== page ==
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Solar savings threatened by Amendment 1, say homeowners

"Sunshine State" ranks just 17th in solar capacity
Posted at 7:01 PM, Nov 01, 2016

Florida is known as the "Sunshine State" but ranks just 17th in the nation in solar capacity.

What gives?

Well the state government hasn't encouraged the industry to grow with financial incentives, and a new proposal before Florida voters this Fall actually threatens to hamper the industry even further.

"Amendment 1" as it's known on the ballot would make solar panel ownership a constitutional right, but it would also allow utility companies to penalize solar customers with more fees.

Consumers for Smart Solar is the Political Action Committee largely funded, not by consumers, but by Florida's utility companies, is putting money behind an effort to pass this Amendment to Florida's Constitution.

Consumers for Smart Solar claims that the Amendment protects people who don't use solar panels by "ensuring that our public officials maintain their ability to stop unfair subsidies" and preventing "those who don't choose solar into subsidizing the energy choices of others."

Consumer activists say the Amendment is an effort by big utility companies to control the energy market in Florida under the pretext of consumer protection and allegedly promoting individual rights and environmentalism.

In the meantime, some Florida residents are finding solar panels to be a cost-effective way to reduce energy costs long-term.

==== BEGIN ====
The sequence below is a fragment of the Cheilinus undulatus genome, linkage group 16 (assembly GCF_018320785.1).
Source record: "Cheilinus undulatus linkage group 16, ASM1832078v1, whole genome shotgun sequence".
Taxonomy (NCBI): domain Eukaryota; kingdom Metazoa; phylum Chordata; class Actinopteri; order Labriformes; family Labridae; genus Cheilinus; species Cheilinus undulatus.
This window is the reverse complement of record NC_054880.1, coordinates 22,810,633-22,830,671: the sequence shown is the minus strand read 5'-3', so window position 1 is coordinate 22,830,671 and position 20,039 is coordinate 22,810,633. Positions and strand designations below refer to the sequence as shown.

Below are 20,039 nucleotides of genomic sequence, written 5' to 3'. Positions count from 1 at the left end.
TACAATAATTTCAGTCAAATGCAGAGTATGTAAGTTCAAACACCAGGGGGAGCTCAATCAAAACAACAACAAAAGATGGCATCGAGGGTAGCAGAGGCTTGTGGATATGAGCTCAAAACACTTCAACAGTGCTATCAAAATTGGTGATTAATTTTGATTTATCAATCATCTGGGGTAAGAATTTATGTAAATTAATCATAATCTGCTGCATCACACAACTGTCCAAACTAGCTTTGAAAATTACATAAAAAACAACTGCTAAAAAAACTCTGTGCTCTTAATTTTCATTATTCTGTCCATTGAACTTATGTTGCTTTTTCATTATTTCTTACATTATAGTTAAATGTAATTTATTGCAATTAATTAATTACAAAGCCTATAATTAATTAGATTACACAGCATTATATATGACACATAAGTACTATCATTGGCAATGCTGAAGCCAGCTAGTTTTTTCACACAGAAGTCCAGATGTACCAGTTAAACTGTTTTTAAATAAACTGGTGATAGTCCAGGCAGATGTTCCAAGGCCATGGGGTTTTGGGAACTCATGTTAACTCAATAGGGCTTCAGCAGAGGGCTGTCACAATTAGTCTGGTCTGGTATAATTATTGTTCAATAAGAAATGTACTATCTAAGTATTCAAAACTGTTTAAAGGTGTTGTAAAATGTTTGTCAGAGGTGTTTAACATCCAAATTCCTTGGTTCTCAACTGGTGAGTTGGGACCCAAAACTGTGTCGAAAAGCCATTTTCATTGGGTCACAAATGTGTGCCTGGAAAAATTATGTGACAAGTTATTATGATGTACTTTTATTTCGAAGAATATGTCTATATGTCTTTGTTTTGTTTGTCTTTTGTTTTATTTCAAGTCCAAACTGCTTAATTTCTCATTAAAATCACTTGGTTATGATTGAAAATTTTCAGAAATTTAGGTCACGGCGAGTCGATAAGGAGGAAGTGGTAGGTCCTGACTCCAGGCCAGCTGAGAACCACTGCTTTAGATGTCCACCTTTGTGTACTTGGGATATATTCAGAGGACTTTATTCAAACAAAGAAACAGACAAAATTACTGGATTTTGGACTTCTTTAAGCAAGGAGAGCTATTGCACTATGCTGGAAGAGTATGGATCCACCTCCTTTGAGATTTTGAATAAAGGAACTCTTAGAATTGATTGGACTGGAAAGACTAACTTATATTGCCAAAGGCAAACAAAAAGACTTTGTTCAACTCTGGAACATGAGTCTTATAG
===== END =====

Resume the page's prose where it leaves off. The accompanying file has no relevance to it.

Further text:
"I'm saving a good 10 to 20 dollars per month from my normal utility bill and that savings is going to my pocket along with paying for my own solar panels," explains Roland Conwell to ABC Action News.

Conwell has solar panels on two sides of his Lutz home, which, after a 30% federal tax rebate, costs him $119 per month. It'll take him 20 years to pay it all off. But as he sees it, he's saving money per month and he's adding value to his home

"You either pay yourself or you're constantly paying the utility company," says Conwell, who gets 78% of his home's energy from his new solar panels. When the panels are one day paid off, he'll be paying for just 22% of the energy his home uses, and the rest will come free from the sun.

But Amendment 1 could be a threat to Conwell's current economic benefit.

"They want to be able to assess fees for those solar panel residents who give back into the solar grid," explains John McCourt of Solar Source IT.

McCourt is a solar science advocate and industry consultant who acts as a concierge for homeowners to find a local solar panel plan that's right for them.

He sees Amendment 1 as a threat to the spread of solar power for regular homeowners like Conwell.

"They don't want you generating power," says McCourt of utility companies in Florida. "They want you to use their power which they can charge you for."